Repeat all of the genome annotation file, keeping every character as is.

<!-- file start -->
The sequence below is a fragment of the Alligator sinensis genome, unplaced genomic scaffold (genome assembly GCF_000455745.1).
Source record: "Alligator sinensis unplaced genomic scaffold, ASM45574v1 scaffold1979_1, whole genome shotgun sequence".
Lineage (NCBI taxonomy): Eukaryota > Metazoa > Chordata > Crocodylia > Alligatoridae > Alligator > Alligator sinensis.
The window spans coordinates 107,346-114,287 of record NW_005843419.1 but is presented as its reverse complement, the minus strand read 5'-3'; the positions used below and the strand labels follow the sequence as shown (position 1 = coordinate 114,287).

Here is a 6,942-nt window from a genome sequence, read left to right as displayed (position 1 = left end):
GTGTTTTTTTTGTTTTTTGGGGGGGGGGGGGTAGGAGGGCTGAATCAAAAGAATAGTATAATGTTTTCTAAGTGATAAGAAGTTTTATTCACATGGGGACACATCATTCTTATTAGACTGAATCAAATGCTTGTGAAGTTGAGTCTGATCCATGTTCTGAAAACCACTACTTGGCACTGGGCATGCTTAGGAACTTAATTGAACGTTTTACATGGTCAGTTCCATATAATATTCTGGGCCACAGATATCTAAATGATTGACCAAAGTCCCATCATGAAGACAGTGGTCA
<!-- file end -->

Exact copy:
The sequence below is a fragment of the Alligator sinensis genome, unplaced genomic scaffold (genome assembly GCF_000455745.1).
Source record: "Alligator sinensis unplaced genomic scaffold, ASM45574v1 scaffold1979_1, whole genome shotgun sequence".
Lineage (NCBI taxonomy): Eukaryota > Metazoa > Chordata > Crocodylia > Alligatoridae > Alligator > Alligator sinensis.
The window spans coordinates 107,346-114,287 of record NW_005843419.1 but is presented as its reverse complement, the minus strand read 5'-3'; the positions used below and the strand labels follow the sequence as shown (position 1 = coordinate 114,287).

Here is a 6,942-nt window from a genome sequence, read left to right as displayed (position 1 = left end):
GTGTTTTTTTTGTTTTTTGGGGGGGGGGGGGTAGGAGGGCTGAATCAAAAGAATAGTATAATGTTTTCTAAGTGATAAGAAGTTTTATTCACATGGGGACACATCATTCTTATTAGACTGAATCAAATGCTTGTGAAGTTGAGTCTGATCCATGTTCTGAAAACCACTACTTGGCACTGGGCATGCTTAGGAACTTAATTGAACGTTTTACATGGTCAGTTCCATATAATATTCTGGGCCACAGATATCTAAATGATTGACCAAAGTCCCATCATGAAGACAGTGGTCA